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Human zinc deficiency: discovery to initial translation



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Adv Nutr. 2013 Jan 1;4(1):76-81. doi: 10.3945/an.112.003186.

Human zinc deficiency: discovery to initial translation.

Sandstead HH1.


Ananda S Prasad first suspected zinc deficiency in 1958 after he, at the request of James A Halsted, evaluated a patient with severe iron deficiency.

In addition to iron deficiency, the patient appeared ∼10 y old and was severely stunted and prepubertal, though his chronological and bone age were much older. He also had hepatosplenomegaly and ate clay. The condition was not rare in that 11 cases were reported.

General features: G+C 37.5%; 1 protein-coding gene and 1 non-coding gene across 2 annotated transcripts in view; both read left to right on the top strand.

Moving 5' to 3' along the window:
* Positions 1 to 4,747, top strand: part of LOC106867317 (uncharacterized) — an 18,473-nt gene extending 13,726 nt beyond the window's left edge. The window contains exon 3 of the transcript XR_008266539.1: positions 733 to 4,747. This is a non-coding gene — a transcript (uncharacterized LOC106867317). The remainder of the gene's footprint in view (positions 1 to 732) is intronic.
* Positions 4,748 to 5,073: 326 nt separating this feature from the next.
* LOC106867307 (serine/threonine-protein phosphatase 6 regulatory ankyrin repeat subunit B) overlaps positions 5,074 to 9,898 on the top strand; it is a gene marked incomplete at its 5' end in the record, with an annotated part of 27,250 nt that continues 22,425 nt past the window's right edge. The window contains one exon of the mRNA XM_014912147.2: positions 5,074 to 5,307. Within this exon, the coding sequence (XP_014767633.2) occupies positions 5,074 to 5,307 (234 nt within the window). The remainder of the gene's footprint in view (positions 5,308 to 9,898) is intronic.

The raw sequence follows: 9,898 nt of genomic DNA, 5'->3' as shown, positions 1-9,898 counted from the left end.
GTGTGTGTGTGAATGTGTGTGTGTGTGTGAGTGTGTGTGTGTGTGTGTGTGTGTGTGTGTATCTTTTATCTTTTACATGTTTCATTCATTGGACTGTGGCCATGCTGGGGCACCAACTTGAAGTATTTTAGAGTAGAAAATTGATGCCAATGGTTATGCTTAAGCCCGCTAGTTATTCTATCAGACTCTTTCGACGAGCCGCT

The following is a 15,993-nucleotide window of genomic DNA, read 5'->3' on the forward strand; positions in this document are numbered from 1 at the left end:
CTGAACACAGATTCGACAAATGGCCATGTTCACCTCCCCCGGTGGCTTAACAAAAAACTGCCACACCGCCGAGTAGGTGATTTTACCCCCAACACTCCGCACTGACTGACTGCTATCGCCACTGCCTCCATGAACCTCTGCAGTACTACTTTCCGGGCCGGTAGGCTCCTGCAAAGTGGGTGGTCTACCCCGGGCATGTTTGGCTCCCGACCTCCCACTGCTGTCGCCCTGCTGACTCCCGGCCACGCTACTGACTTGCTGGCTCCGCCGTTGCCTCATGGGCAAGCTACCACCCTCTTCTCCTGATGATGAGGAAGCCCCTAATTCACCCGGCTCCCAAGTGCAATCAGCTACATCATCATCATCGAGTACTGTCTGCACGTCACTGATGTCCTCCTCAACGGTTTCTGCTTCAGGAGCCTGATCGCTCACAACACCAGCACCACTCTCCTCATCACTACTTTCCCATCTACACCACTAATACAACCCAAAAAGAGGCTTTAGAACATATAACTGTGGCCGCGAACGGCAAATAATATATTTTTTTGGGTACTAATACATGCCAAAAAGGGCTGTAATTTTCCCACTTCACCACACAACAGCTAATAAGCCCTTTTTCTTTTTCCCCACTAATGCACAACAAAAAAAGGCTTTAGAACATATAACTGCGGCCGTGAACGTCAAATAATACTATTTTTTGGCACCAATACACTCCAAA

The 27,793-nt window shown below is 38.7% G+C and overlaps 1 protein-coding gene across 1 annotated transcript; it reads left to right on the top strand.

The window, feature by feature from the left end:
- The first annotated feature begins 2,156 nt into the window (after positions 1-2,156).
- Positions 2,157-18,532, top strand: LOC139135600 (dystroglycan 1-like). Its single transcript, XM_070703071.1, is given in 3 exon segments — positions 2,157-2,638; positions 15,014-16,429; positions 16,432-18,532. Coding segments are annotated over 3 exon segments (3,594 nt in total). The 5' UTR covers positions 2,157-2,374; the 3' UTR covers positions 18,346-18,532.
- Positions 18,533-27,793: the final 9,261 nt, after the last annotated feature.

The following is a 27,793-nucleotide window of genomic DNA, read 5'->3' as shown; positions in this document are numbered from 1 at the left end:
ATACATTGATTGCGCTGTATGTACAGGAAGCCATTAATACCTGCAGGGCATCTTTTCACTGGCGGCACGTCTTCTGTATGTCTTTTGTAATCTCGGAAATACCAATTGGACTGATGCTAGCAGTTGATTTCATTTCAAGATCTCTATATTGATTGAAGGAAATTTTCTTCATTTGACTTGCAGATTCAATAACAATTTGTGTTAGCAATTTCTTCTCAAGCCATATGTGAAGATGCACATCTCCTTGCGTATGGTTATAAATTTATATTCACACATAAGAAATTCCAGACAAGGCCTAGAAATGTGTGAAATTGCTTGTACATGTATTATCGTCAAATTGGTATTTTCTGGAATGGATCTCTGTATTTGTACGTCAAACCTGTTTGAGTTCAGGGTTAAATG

In 1961 Prasad joined the Vanderbilt Nutrition Group led by William J. Darby at the US Naval Medical Research Unit-3, Cairo, Egypt. Prasad et al. studied 40 males similar to the index case. Contrasts with the index case included no clay eating and infection with schistosomiasis and hookworm.

Zinc kinetics confirmed the zinc deficiency. Endocrine studies showed hypopituitarism.

Treatment with zinc and an omnivorous diet was more efficacious for growth than no treatment, diet alone, or iron and diet.

Later, Halsted et al. confirmed these findings in stunted Iranian farmers. The key role of diet in the illness became evident when Prasad found 16 severely stunted farmers from 2 oases who were not infected with schistosomiasis or hookworm. Later, Reinhold et al., in Halsted's group, reported that phytate and other indigestible zinc-binding ligands in unleavened bread prepared from high-extraction wheat flour suppress zinc absorption.



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